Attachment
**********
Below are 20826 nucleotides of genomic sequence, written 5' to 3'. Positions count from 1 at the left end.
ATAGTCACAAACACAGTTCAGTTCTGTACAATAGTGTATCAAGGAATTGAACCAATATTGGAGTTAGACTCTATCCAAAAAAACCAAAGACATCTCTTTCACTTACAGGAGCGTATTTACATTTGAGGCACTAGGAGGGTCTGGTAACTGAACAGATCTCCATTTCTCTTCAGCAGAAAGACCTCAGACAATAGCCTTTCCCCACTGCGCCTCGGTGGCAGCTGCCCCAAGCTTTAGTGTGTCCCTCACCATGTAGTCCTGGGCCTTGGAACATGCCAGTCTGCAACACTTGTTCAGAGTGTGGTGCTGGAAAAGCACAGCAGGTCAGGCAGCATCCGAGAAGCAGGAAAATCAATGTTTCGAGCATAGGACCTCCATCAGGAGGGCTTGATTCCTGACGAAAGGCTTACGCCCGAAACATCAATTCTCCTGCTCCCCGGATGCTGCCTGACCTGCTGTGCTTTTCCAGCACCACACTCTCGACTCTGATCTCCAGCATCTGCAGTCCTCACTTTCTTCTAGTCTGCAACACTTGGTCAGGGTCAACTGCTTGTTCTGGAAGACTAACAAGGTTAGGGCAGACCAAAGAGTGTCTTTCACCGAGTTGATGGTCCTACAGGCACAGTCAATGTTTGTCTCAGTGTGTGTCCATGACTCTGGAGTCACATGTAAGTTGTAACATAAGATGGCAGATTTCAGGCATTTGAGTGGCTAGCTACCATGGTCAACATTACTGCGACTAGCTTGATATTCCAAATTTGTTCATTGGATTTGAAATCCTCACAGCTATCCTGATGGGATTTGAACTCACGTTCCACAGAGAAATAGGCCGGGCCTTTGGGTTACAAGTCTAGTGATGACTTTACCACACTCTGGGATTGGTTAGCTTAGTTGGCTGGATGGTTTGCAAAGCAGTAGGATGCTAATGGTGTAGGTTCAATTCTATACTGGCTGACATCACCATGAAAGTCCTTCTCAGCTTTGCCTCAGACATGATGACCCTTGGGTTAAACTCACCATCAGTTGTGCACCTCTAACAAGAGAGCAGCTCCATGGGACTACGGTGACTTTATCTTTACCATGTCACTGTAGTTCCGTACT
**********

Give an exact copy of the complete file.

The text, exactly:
Below are 20826 nucleotides of genomic sequence, written 5' to 3'. Positions count from 1 at the left end.
ATAGTCACAAACACAGTTCAGTTCTGTACAATAGTGTATCAAGGAATTGAACCAATATTGGAGTTAGACTCTATCCAAAAAAACCAAAGACATCTCTTTCACTTACAGGAGCGTATTTACATTTGAGGCACTAGGAGGGTCTGGTAACTGAACAGATCTCCATTTCTCTTCAGCAGAAAGACCTCAGACAATAGCCTTTCCCCACTGCGCCTCGGTGGCAGCTGCCCCAAGCTTTAGTGTGTCCCTCACCATGTAGTCCTGGGCCTTGGAACATGCCAGTCTGCAACACTTGTTCAGAGTGTGGTGCTGGAAAAGCACAGCAGGTCAGGCAGCATCCGAGAAGCAGGAAAATCAATGTTTCGAGCATAGGACCTCCATCAGGAGGGCTTGATTCCTGACGAAAGGCTTACGCCCGAAACATCAATTCTCCTGCTCCCCGGATGCTGCCTGACCTGCTGTGCTTTTCCAGCACCACACTCTCGACTCTGATCTCCAGCATCTGCAGTCCTCACTTTCTTCTAGTCTGCAACACTTGGTCAGGGTCAACTGCTTGTTCTGGAAGACTAACAAGGTTAGGGCAGACCAAAGAGTGTCTTTCACCGAGTTGATGGTCCTACAGGCACAGTCAATGTTTGTCTCAGTGTGTGTCCATGACTCTGGAGTCACATGTAAGTTGTAACATAAGATGGCAGATTTCAGGCATTTGAGTGGCTAGCTACCATGGTCAACATTACTGCGACTAGCTTGATATTCCAAATTTGTTCATTGGATTTGAAATCCTCACAGCTATCCTGATGGGATTTGAACTCACGTTCCACAGAGAAATAGGCCGGGCCTTTGGGTTACAAGTCTAGTGATGACTTTACCACACTCTGGGATTGGTTAGCTTAGTTGGCTGGATGGTTTGCAAAGCAGTAGGATGCTAATGGTGTAGGTTCAATTCTATACTGGCTGACATCACCATGAAAGTCCTTCTCAGCTTTGCCTCAGACATGATGACCCTTGGGTTAAACTCACCATCAGTTGTGCACCTCTAACAAGAGAGCAGCTCCATGGGACTACGGTGACTTTATCTTTACCATGTCACTGTAGTTCCGTACT